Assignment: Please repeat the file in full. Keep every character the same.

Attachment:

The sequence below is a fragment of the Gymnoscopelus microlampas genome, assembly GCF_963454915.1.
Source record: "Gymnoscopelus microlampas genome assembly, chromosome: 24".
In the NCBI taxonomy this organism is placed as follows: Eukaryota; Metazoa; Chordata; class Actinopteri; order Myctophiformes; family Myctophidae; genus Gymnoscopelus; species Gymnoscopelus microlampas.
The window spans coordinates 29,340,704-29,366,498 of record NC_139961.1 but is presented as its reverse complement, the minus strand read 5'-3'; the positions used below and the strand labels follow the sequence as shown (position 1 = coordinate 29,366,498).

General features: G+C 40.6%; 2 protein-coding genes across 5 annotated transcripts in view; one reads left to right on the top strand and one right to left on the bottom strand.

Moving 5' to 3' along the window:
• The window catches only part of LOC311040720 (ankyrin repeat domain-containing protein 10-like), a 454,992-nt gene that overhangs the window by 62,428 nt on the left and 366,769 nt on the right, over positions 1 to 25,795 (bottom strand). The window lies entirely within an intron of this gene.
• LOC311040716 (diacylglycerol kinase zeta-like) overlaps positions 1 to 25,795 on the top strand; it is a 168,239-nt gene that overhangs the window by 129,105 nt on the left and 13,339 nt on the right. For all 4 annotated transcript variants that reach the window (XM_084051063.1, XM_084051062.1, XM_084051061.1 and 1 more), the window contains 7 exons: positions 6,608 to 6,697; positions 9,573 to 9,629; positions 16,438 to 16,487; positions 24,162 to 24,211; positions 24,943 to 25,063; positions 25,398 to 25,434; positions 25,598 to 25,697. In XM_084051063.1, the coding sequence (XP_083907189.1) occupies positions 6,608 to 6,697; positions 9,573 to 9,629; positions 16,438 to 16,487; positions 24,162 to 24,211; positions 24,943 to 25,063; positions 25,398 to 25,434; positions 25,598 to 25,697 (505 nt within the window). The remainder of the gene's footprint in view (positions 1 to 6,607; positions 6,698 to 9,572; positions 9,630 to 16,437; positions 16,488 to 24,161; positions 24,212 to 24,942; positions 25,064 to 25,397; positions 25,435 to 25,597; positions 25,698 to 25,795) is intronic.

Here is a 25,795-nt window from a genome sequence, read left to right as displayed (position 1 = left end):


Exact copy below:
The sequence below is a fragment of the Gymnoscopelus microlampas genome, assembly GCF_963454915.1.
Source record: "Gymnoscopelus microlampas genome assembly, chromosome: 24".
In the NCBI taxonomy this organism is placed as follows: Eukaryota; Metazoa; Chordata; class Actinopteri; order Myctophiformes; family Myctophidae; genus Gymnoscopelus; species Gymnoscopelus microlampas.
The window spans coordinates 29,340,704-29,366,498 of record NC_139961.1 but is presented as its reverse complement, the minus strand read 5'-3'; the positions used below and the strand labels follow the sequence as shown (position 1 = coordinate 29,366,498).

General features: G+C 40.6%; 2 protein-coding genes across 5 annotated transcripts in view; one reads left to right on the top strand and one right to left on the bottom strand.

Moving 5' to 3' along the window:
• The window catches only part of LOC311040720 (ankyrin repeat domain-containing protein 10-like), a 454,992-nt gene that overhangs the window by 62,428 nt on the left and 366,769 nt on the right, over positions 1 to 25,795 (bottom strand). The window lies entirely within an intron of this gene.
• LOC311040716 (diacylglycerol kinase zeta-like) overlaps positions 1 to 25,795 on the top strand; it is a 168,239-nt gene that overhangs the window by 129,105 nt on the left and 13,339 nt on the right. For all 4 annotated transcript variants that reach the window (XM_084051063.1, XM_084051062.1, XM_084051061.1 and 1 more), the window contains 7 exons: positions 6,608 to 6,697; positions 9,573 to 9,629; positions 16,438 to 16,487; positions 24,162 to 24,211; positions 24,943 to 25,063; positions 25,398 to 25,434; positions 25,598 to 25,697. In XM_084051063.1, the coding sequence (XP_083907189.1) occupies positions 6,608 to 6,697; positions 9,573 to 9,629; positions 16,438 to 16,487; positions 24,162 to 24,211; positions 24,943 to 25,063; positions 25,398 to 25,434; positions 25,598 to 25,697 (505 nt within the window). The remainder of the gene's footprint in view (positions 1 to 6,607; positions 6,698 to 9,572; positions 9,630 to 16,437; positions 16,488 to 24,161; positions 24,212 to 24,942; positions 25,064 to 25,397; positions 25,435 to 25,597; positions 25,698 to 25,795) is intronic.

Here is a 25,795-nt window from a genome sequence, read left to right as displayed (position 1 = left end):